Written by Dawson La, Materials Science and Engineering (MEng)
Ten months ago, in October of 2022, I was nervous, scared and doubtful about what lay ahead. I was about to start my degree in Materials Science and Engineering as a first-year fresher. Throwing myself into the deep end wasn’t exactly something that my formerly shy and reserved self was used to doing. Looking back, I see an academic year full of self-development, challenges and plenty of fun! But what has this year taught me, and where am I now?
One of the first and most nerve-racking challenges I had to face was making friends.
In light of recent developments, I thought it’d be good to share some thoughts as an International Student here. The situation at home (Malaysia for me) and here in the UK seems to be developing at a similar pace, with numbers rising day after day. There are a lot of uncertainties at this moment, especially regarding borders; the possibility of a lock down both here and back home.
From all I can see, the expansive coverage by social media and traditional media in general, fear mongering is real and it’s undoubtedly spreading panic to the general public. What I’ve decided to do, is to limit the COVID-19 information that I am exposed to, on all my social media.
Welcome to Round 2 of the Imperial Survival Challenge! Getting back into the ‘zone’ after weeks of slacking off and chilling on the couch during Christmas break does take a lot (especially if you forgot how to write over Christmas :))
Start of Autumn Term
I remembered what the start of the Autumn term looked like. All the “freshers week” events, so-called ice-breakers, socials and “introduction” lectures to the various courses ran through my exhausted mind. The time I got to spend with new faces, exploring the city and attempting to sort out finances (clearly didn’t work for the first few weeks, thanks to my amazing cooking skills).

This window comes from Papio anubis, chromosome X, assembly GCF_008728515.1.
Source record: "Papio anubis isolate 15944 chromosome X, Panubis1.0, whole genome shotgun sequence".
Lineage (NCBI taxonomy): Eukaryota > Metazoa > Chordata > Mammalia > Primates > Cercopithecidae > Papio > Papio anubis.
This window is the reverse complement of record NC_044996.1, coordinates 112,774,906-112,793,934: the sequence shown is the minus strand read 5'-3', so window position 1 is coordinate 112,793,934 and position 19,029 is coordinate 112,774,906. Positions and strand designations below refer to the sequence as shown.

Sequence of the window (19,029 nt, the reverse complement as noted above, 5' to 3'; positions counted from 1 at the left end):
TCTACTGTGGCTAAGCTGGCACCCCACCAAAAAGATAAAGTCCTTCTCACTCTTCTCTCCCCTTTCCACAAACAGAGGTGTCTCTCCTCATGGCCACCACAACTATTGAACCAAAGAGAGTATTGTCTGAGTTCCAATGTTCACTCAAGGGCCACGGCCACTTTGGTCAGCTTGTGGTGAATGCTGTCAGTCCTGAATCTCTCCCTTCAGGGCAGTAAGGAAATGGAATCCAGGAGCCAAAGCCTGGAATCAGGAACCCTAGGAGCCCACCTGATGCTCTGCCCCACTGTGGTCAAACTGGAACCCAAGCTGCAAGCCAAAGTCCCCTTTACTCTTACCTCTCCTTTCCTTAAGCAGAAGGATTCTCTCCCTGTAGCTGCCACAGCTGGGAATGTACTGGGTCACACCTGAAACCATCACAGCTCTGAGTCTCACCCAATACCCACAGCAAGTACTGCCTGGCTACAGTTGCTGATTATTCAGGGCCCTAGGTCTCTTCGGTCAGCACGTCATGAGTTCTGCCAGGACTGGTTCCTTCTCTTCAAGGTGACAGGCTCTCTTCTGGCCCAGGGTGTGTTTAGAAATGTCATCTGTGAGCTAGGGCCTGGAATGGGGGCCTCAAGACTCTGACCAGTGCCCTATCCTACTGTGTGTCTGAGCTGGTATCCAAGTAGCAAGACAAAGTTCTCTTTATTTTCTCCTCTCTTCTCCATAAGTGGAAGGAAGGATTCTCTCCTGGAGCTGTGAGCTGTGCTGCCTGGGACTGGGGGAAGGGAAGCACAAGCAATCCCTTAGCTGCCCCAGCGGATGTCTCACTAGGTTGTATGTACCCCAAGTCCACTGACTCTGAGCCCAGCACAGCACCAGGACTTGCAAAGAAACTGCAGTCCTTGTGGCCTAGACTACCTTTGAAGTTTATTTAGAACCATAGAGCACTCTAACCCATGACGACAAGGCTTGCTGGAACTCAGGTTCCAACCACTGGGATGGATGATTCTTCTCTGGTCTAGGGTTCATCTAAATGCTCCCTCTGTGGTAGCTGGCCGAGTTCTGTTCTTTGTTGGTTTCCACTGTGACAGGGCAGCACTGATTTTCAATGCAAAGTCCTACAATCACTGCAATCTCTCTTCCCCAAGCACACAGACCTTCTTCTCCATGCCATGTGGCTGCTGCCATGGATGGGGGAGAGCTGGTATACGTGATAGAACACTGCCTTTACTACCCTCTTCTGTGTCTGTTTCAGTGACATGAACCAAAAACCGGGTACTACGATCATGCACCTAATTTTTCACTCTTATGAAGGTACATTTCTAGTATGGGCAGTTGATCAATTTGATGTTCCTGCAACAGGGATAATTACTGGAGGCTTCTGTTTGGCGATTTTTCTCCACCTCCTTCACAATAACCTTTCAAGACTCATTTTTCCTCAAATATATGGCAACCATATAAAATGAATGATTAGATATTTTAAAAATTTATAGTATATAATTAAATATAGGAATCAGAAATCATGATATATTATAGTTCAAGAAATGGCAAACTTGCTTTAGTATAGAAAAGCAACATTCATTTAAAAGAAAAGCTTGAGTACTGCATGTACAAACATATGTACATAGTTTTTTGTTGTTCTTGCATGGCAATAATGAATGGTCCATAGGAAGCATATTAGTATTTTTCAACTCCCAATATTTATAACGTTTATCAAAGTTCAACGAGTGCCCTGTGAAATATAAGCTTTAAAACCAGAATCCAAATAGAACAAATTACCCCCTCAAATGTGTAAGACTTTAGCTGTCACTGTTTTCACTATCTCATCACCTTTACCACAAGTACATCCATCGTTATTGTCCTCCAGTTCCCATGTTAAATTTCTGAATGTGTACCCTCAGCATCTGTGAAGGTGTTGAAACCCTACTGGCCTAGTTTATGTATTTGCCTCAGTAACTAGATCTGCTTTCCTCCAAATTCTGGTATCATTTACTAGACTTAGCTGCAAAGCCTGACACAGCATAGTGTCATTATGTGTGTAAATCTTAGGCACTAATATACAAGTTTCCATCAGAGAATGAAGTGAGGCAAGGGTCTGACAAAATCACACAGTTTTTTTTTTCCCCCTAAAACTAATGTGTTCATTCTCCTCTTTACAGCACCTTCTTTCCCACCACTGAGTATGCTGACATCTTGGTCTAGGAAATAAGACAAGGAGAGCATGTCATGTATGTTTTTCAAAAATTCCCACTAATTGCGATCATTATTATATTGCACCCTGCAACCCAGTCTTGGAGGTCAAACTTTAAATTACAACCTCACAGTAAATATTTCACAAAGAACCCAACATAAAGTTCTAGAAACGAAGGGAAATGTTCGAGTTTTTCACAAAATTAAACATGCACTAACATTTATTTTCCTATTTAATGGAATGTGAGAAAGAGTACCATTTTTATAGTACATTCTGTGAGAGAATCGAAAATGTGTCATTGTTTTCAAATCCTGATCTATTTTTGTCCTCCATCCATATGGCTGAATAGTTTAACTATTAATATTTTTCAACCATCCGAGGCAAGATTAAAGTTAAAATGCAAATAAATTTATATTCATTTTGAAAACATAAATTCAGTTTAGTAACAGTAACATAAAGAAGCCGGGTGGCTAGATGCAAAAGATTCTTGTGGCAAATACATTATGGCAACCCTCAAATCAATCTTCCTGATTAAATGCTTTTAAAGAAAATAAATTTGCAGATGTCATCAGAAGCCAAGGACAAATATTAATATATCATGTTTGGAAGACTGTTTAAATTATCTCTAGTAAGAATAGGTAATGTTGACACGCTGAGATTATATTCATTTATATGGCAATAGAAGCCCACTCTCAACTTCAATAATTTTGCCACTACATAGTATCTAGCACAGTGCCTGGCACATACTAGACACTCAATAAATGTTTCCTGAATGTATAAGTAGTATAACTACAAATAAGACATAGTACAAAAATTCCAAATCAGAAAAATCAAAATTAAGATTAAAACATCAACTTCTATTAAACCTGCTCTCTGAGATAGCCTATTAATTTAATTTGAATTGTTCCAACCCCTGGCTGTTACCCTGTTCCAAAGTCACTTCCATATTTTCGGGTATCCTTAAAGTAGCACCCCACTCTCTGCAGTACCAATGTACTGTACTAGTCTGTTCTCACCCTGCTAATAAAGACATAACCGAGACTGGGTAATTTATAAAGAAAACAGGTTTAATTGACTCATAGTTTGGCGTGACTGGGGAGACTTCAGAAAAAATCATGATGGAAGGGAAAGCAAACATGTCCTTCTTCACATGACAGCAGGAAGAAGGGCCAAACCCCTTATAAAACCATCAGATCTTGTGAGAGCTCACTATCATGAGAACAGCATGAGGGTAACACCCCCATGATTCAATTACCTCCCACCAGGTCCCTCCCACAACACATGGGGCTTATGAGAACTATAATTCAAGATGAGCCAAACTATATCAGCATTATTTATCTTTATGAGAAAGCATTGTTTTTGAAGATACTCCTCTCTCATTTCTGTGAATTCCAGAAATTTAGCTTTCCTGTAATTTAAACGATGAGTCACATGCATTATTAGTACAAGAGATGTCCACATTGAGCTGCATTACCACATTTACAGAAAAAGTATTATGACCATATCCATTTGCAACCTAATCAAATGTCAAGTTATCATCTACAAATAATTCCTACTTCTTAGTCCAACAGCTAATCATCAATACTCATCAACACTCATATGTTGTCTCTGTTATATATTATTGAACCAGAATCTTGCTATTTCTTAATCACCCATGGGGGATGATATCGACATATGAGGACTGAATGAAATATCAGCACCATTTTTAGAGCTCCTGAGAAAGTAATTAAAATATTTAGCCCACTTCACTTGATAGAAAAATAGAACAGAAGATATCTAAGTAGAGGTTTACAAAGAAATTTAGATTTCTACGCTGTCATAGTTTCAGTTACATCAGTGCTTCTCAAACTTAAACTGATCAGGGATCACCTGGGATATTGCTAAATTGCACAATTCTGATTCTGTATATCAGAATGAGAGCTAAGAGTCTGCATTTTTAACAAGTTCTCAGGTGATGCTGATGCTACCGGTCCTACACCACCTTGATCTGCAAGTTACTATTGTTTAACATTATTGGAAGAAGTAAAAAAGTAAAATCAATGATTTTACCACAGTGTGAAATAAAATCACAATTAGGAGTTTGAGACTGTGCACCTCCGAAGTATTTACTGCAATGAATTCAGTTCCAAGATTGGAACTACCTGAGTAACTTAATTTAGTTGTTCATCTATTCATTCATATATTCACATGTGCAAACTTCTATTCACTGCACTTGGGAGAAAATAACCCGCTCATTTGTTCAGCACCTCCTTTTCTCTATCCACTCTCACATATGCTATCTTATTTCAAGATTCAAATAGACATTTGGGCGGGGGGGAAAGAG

Time is a funny thing. As physics students, we learn that our most basic assumption of time is, in fact, true: its silent immutability, that cold, heartless pace of the clock, is a lie. Of course, time doesn’t actually run slower in a queue, when one minute feels like five, or run faster in an exam, when the last five minutes feel like one; spacetime is warped by inertia, not boredom. But even if this agreement between perception and reality is coincidental, the subject makes for some thinking.
I’m writing this from home, 14 days and 500 miles away from Imperial, and though there is much to celebrate about being back – not having to cook every meal, or being around people who actually know how to iron, or simply just being able to get up at noon without feeling guilty – there is equally a curious feeling of trying to peddle back lost time.
For those of you who don’t know me and I mean really don’t know me (anyone who has ever met me will now be rolling their eyes) I took a gap year. At school, I didn’t know what I wanted to do. I was nearing the end of two highly turbulent years and the last thing I wanted to do, was have another three years of the same.
As a child of an accountant and a political activist it was presumed that I would go to university, so I applied at the same time as everyone else, filling my personal statement with platitudes about my love of pure learning and the importance of education and clicked the submit button.